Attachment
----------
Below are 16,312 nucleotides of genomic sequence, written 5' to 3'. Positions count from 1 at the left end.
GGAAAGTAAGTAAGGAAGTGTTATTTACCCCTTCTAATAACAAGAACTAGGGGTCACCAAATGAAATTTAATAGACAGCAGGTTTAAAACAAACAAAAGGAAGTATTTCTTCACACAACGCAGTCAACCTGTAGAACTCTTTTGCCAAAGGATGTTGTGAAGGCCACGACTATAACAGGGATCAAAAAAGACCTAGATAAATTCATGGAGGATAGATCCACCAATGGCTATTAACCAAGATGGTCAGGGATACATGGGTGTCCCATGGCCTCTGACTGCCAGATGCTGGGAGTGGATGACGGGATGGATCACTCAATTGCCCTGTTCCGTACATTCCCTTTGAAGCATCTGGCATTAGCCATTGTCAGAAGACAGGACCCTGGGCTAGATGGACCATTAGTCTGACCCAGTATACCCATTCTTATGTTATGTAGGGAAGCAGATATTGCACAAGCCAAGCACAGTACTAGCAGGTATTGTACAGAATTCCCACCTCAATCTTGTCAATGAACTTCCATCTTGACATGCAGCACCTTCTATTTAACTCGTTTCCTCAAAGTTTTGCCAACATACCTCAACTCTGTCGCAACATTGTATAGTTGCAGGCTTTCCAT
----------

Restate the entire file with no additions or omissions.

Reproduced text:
Below are 16,312 nucleotides of genomic sequence, written 5' to 3'. Positions count from 1 at the left end.
GGAAAGTAAGTAAGGAAGTGTTATTTACCCCTTCTAATAACAAGAACTAGGGGTCACCAAATGAAATTTAATAGACAGCAGGTTTAAAACAAACAAAAGGAAGTATTTCTTCACACAACGCAGTCAACCTGTAGAACTCTTTTGCCAAAGGATGTTGTGAAGGCCACGACTATAACAGGGATCAAAAAAGACCTAGATAAATTCATGGAGGATAGATCCACCAATGGCTATTAACCAAGATGGTCAGGGATACATGGGTGTCCCATGGCCTCTGACTGCCAGATGCTGGGAGTGGATGACGGGATGGATCACTCAATTGCCCTGTTCCGTACATTCCCTTTGAAGCATCTGGCATTAGCCATTGTCAGAAGACAGGACCCTGGGCTAGATGGACCATTAGTCTGACCCAGTATACCCATTCTTATGTTATGTAGGGAAGCAGATATTGCACAAGCCAAGCACAGTACTAGCAGGTATTGTACAGAATTCCCACCTCAATCTTGTCAATGAACTTCCATCTTGACATGCAGCACCTTCTATTTAACTCGTTTCCTCAAAGTTTTGCCAACATACCTCAACTCTGTCGCAACATTGTATAGTTGCAGGCTTTCCAT